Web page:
Only a handful of six million who learned Transcendental Meditation (The TM Technique) spent any time whatsoever in Maharishi’s presence. Out of those who wit­nessed his antics, few understood his motives. Many who got scorched by his fire still remain baffled. A good number consider themselves victims.

As I morphed from a painfully shy teenage rebel to a disturbingly self-doubting but determined young seeker through Maharishi’s guidance, then into a spiritually aware teacher, I found what I was seeking, but not as expected.

Ultimately, I discovered the divine presence within me. Even though I no longer have a guru in physical form, I enjoy an intimate relationship with the inner guru. Any-one can experience this divine source directly, without accepting dogma, and without middlemen, such as priests, pastors, psychics, astrologers, rabbis, or gurus. Once we let go of ego attachment, we become our own guru and miracle maker. The kingdom of heaven is within us.

I feel Spirit has guided me always. A higher plan has been at work, threading my life with divine intervention. Some might say I live a “charmed life.” Though my days have been peppered with challenges, multitudes of blessings continually fall into my lap. Even during crisis, the solution always appears—usually instantly. Generally I don’t let anything, including myself, stand in my way. If I want to accomplish something, I just do it.

Luckily, I found a simple way to experience divine love directly, at will — anytime I ask. This has given me great solace. Once I made this connection, never was I alone again. The anguish of separation was gone. This mystical connection of love, light, grace, and wisdom is the pearl of great price, more precious than rubies or gold.

My life has been (and continues to be in spite of the absence of Maharishi’s physical presence) lived in devotion, led by Spirit daily — even when I was younger and didn’t know it.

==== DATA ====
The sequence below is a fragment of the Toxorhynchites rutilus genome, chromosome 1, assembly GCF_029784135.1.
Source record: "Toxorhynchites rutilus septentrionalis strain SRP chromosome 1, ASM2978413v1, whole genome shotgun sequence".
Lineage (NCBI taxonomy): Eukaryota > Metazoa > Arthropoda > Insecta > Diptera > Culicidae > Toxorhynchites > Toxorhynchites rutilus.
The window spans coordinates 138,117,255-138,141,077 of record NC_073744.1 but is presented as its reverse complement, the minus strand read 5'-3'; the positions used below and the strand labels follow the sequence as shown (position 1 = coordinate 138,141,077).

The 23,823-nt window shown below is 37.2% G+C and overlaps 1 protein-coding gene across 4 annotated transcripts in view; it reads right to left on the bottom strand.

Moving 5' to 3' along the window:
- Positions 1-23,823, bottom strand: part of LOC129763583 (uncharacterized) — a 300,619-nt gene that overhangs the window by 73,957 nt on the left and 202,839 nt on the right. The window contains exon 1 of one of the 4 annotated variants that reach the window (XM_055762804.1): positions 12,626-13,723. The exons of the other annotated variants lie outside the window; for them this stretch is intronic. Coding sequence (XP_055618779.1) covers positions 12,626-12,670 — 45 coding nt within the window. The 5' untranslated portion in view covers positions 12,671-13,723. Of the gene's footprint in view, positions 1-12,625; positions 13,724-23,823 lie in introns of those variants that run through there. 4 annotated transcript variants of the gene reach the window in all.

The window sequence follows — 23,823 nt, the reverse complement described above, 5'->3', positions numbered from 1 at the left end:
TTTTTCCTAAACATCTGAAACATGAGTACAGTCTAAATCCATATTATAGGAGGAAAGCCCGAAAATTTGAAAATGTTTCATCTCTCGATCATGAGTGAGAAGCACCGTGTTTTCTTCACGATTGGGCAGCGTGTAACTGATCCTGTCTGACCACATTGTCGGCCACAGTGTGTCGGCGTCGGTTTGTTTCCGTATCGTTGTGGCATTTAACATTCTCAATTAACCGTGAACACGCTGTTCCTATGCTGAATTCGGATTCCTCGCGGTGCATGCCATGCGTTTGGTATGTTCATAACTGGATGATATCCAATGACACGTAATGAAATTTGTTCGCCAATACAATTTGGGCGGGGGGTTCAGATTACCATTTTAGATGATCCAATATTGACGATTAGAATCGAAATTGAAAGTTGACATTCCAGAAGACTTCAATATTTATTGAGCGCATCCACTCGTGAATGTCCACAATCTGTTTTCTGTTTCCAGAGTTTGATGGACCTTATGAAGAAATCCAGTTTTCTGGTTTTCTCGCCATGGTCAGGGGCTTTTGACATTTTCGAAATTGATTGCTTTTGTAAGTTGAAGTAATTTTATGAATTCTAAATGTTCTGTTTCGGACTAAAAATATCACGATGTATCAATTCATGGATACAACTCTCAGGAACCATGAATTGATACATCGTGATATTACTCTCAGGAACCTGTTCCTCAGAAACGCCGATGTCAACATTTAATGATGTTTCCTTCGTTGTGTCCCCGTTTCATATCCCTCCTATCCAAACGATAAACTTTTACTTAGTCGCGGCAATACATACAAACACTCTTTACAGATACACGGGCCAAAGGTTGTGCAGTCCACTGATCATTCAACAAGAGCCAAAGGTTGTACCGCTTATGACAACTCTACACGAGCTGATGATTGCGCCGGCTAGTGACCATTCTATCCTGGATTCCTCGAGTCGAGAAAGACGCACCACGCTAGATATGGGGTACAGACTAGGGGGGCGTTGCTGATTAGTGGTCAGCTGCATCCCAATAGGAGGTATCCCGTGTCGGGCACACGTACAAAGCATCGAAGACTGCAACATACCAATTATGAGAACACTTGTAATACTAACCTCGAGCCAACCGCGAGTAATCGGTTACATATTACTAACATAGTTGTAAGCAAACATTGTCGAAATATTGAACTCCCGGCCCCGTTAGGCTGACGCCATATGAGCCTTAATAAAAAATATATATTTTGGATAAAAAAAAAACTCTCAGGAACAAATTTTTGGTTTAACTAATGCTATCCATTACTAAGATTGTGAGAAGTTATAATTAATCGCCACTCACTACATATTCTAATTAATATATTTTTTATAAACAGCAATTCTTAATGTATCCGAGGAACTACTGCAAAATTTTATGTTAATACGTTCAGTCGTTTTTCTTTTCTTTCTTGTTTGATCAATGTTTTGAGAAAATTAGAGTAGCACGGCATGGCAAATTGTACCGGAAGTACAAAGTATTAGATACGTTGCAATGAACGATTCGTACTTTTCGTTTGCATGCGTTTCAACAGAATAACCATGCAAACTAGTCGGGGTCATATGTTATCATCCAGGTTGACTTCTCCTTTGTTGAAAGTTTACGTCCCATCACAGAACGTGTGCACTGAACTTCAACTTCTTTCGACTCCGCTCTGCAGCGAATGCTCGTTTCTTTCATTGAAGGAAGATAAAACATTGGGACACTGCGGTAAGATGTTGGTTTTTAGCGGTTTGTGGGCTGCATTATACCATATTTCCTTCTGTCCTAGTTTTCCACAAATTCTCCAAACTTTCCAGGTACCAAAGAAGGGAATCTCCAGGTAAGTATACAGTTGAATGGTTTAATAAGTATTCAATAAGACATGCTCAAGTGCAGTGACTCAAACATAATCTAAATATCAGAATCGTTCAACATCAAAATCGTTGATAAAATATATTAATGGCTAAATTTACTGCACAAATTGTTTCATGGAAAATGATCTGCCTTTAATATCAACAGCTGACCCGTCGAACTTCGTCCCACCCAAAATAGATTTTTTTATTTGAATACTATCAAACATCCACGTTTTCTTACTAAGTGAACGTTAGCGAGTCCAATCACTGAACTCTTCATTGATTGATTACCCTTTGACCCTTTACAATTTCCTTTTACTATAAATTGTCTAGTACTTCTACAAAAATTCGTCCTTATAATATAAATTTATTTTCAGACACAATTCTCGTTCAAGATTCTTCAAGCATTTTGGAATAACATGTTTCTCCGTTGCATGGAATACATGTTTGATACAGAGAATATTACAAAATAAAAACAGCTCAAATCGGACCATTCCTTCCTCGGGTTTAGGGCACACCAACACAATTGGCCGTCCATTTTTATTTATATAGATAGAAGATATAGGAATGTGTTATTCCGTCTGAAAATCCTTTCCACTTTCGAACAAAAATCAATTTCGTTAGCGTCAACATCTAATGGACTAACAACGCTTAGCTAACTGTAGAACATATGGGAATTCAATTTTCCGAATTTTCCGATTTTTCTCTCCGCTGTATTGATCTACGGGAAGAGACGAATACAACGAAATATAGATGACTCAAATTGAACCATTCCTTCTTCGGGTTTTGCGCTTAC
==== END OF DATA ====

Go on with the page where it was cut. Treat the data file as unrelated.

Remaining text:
Until his death at age ninety, Maharishi lived in Vlodrop, Holland. Working day and night, he was still trying to establish world peace. “Maharishi Peace Palaces” were theoretically being built in one hundred U.S. cities and three thousand cities world­wide. The plan was pundits would vibrate world peace by chanting the Vedas around the clock in these palaces.

Starting in 2002, about 150 wealthy devotees took Maharishi’s “Enlighten­ment Course,” forking over a cool million dollars per person to fly to Vlodrop, watch Maharishi on a video feed, and donate to the alleged permanent establishment of ten thousand pundit boys in India chanting day and night for world peace. Course graduates were bestowed golden medals and crowns and dubbed “Raja”(the Sanskrit word for “king”). They rode around in ostentatious royal white chariots drawn by white steeds, driven by formal coachmen in red uniforms and top hats, accompanied by marching bagpipers and flagbearers heralding their arrival — even when no one was there to greet them.

Hollywood director David Lynch was a graduate, though he didn’t accept the ti­tle or crown. He has continued to be a spokesperson for TM worldwide. The David Lynch Foundation has gained quite a foothold among the Hollywood elite supporting its meditation programs.

Near his death, Maharishi was in the public eye again. He conducted an aggressive worldwide publicity campaign and building project. Large ads appeared in the New York Times, newspaper articles about TM abounded, and “Maharishi Ayurveda Health Spas” cropped up everywhere. Sadly, nearly all closed a few years later.

Maharishi died February 5, 2008. On the same day, for the first time ever, NASA beamed a song, the Beatles’ “Across the Universe” directly into deep space toward Polaris, the North Star. Recorded exactly forty years previously, this song, written by John Lennon, quoted Maharishi’s oft-repeated Sanskrit phrase honoring his guru: Jai Guru Deva. As part of the celebration, people around the world simultaneously played the song at the same time it was transmitted by NASA.

“The Global Consciousness Project” of Princeton University’s Engineering Anomalies Research Lab, which tracks meaningful correlations in random data, has found whenever great events synchronize feelings of millions of people, their network of seventy random number generators exhibits nonrandom patterns. On February 11, 2008, a striking U-shaped pattern occurred in morning and early afternoon hours, dur­ing Maharishi’s cremation in Allahabad, India.

In 1968, when filmmaker Alan Waite asked Maharishi what he would like to be remembered for, his answer was “Nothing.” But my hope is he will be remembered as a great spiritual master who played a leading role in an unparalleled revolution of consciousness. Right now the enigmatic guru might still be up to his old tricks — even from the beyond.

By Susan Shumsky

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Book Excerpts David Lynch Maharishi Mahesh Yogi Memoir The Beatles Transcendental Meditation